What form is needed for me to act as my step son's guardian at appropriate time?
03/15/2009 - Category:Divorce - Child Custody - State: MO #15633
My wife and I were married in March 2003. She has a son Tyler (age 14 in July) who's biological father had his parental rights terminated when Tyler was a toddler due to abuse issues, for which he went to prison; he is no longer in the picture in any way. My wife and I have been together as a couple since 2001. Although we are married, our question is what legal avenues we need to pursue to ensure that through high school I am able to act as Tyler's guardian/parent (for instance, hospital admissions, sports permission slips, etc.). We thought perhaps 'guardianship', as adoption really doesn't seem necessary nor appropriate at his age. Suggestions?
A stepparent's rights to access a child's records vary by school district. In some cases, the stepparent is required to have permission from the biological parent, or a power of attorney from the biological parent in order to access records. Often, a power of attorney for school records is sufficient, but specific requirements vary by entity. I suggest speaking to the school administration regarding applicable requirements.
A guardianship is a legal relationship that can be created when a person is assigned by the court to take care of and make personal decisions for another (ward). Guardianship of a minor can be over the actual minor, the property of the minor, or both. The guardianship of a minor remains under court supervision until the child reaches the age of majority. A guardianship restricts the individual's right to contract, marry, spend money, make decisions about their own care, or create a new will. The guardian may make personal decisions for the ward such as living arrangements, education, social activities, and authorization or withholding of medical or other professional care, treatment, or advice. Generally, a guardian is not charged with managing the income or property of the incapacitated person; however, the guardian may receive funds payable for the support of the ward such as social security as a representative payee. Even if a minor child lives with one or both parents, in some states a guardianship is required if the child inherits property worth more than a certain amount. After the court appoints a guardian, an inventory and appraisal must be filed, and annual or bi-annual accountings must also be filed with the court until the child reaches age eighteen. If a guardianship is contested, the court may appoint a disinterested third party to investigate and make recommendations. Usually called a guardian ad litem, this person evaluates both the necessity for a guardianship, and the appropriateness of the proposed guardian. The ward may also hire separate legal counsel. If the proposed ward is indigent, the court sometimes appoints counsel.
The following is a MO statute:
453.400. Stepparent required to support stepchild — recovery from natural or adoptive parent, when — stepparent's income considered in aid to dependent children. —
1. A stepparent shall support his or her stepchild to the same extent that a natural or adoptive parent is required to support his or her child so long as the stepchild is living in the same home as the stepparent. However, nothing in this section shall be construed as abrogating or in any way diminishing the duty a parent otherwise would have to provide child support, and no court shall consider the income of a stepparent, or the amount actually provided for a stepchild by a stepparent, in determining the amount of child support to be paid by a natural or adoptive parent.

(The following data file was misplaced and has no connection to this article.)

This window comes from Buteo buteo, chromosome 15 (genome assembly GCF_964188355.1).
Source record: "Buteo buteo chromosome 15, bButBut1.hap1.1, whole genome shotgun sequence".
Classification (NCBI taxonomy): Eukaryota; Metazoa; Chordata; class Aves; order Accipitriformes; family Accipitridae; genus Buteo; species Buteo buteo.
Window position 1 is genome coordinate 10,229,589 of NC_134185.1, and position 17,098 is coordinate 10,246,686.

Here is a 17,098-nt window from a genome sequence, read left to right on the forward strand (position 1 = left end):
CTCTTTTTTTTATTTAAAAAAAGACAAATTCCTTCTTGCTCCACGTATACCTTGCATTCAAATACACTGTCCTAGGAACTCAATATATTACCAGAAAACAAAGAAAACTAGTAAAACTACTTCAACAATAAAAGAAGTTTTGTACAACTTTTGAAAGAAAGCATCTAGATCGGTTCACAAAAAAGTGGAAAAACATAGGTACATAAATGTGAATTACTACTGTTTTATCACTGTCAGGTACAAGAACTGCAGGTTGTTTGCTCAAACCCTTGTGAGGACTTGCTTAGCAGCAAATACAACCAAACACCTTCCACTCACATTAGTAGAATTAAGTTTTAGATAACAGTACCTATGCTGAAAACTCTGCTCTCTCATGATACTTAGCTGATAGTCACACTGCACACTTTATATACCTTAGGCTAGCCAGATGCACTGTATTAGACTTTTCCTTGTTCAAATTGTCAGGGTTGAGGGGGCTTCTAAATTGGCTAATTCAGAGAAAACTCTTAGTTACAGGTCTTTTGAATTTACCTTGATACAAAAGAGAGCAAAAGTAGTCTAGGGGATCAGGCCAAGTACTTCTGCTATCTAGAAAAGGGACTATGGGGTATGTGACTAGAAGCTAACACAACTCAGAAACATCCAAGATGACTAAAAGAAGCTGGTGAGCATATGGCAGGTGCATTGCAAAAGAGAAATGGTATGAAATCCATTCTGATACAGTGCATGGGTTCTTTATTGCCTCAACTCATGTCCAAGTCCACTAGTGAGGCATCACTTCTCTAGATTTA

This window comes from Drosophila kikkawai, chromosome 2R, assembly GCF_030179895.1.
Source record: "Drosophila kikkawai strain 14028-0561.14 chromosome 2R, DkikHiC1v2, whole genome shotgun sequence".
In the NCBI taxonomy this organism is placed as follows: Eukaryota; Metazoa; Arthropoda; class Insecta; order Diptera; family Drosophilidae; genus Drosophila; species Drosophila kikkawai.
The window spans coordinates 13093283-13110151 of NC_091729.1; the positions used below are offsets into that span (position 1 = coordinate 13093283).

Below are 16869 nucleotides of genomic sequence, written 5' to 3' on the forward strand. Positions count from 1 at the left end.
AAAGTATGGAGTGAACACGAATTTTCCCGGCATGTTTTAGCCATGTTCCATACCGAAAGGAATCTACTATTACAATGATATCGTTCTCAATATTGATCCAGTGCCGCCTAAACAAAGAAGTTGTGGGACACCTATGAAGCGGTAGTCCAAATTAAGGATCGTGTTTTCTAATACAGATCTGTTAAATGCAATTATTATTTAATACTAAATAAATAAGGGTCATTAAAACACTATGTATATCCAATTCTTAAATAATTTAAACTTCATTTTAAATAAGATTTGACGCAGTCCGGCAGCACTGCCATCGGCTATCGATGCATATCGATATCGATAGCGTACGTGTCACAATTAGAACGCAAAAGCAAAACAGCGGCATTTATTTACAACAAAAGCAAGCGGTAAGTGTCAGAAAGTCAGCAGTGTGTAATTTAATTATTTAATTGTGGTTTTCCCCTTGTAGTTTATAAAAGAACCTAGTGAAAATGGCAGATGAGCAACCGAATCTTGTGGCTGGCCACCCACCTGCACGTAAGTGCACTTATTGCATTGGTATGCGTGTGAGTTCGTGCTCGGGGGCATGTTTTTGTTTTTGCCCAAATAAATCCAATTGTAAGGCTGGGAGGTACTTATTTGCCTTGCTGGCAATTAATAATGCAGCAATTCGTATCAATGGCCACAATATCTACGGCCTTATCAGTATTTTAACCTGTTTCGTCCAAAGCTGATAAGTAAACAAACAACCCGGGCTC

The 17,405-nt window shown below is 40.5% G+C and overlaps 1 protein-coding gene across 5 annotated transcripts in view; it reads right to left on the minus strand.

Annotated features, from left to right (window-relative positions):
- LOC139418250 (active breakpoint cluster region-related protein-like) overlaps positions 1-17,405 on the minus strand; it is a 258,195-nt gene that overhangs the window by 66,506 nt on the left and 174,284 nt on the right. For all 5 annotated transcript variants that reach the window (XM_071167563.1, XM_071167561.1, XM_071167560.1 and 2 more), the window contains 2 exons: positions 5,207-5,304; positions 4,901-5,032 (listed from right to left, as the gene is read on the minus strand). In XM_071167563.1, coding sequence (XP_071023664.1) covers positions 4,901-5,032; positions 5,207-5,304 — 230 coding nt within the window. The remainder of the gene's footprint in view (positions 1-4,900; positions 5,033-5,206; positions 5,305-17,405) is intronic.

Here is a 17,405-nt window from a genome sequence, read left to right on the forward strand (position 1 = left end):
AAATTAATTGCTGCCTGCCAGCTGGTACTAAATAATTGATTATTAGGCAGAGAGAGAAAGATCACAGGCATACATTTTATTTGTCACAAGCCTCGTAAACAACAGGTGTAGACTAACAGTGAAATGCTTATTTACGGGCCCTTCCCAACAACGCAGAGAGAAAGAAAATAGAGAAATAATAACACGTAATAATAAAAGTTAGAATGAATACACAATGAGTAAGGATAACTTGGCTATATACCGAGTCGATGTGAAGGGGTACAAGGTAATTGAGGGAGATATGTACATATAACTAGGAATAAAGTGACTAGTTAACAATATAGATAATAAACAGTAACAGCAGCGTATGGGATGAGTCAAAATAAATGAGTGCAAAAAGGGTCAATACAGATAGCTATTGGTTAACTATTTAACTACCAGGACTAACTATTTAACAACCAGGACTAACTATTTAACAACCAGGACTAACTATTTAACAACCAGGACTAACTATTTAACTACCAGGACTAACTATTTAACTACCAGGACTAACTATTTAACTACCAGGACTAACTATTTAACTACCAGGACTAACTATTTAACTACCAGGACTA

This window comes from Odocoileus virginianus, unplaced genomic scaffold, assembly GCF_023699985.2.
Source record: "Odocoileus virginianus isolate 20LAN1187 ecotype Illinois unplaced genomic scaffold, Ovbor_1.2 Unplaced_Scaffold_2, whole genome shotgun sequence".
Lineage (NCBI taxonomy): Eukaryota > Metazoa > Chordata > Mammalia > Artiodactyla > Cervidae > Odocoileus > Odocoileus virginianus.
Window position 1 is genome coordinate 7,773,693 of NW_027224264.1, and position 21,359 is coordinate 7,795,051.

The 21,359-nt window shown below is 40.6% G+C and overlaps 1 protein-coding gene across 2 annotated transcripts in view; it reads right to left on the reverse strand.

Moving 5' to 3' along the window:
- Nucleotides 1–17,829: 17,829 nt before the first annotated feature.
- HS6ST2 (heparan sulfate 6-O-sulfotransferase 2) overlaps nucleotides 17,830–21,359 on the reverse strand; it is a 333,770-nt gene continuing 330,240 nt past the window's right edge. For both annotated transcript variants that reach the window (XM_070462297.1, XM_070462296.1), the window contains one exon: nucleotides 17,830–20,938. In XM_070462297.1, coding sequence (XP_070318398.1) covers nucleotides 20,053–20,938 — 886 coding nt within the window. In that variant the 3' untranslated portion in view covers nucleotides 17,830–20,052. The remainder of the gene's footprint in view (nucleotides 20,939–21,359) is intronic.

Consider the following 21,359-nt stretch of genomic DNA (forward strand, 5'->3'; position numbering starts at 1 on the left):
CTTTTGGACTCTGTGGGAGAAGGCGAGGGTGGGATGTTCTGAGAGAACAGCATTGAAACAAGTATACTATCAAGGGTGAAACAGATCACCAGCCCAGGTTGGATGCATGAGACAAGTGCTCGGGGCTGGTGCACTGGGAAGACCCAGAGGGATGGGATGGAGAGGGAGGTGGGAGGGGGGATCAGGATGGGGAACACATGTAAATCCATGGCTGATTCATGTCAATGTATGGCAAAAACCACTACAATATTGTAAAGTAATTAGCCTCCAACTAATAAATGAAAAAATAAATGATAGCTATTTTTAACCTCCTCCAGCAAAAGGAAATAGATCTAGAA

2. A natural or adoptive parent shall be liable to a stepparent for the sum of money expended by a stepparent for the support of a stepchild when that sum of money was expended because of the neglect or refusal of[fn*] the natural or adoptive parent to pay any part of or all of the court-ordered amount of support.
3. This section shall not abrogate or diminish the common law right which a stepparent may possess to recover from a natural or adoptive parent the expense of providing necessaries for a stepchild in the absence of a court order for child support determining the amount of support to be paid by a natural or adoptive parent.
4. This section shall not be construed as granting to a stepparent any right to the care and custody of a stepchild or as granting a stepchild any right to inherit from a stepparent under the general statutory laws governing descent and distribution.
5. This section shall apply without regard to whether public assistance is being provided on behalf of the stepchild or stepchildren in question.
6. This section shall be construed to apply only to support obligations incurred on or after July 1, 1977, notwithstanding that a marriage giving rise to the support obligation occurred prior to July 1, 1977.
7. With respect to section 208.040, RSMo, this section shall not be construed to render a child ineligible for public assistance on the basis of the child's not being deprived of parental support, but it shall be construed to permit the inclusion of the income of a stepparent in the determination of eligibility for benefits and in the determination of the amount of the assistance payment.
8. In the determination of eligibility for benefits and in the determination of the amount of the assistance payment under section 208.150, RSMo, that portion of the stepparent's income, as defined by the division of family services in the administration of aid to families with dependent children, shall be considered.
[fn*] Word "or" appears in original rolls.
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03/15/2009 - Category: Child Custody - State: MO #15633
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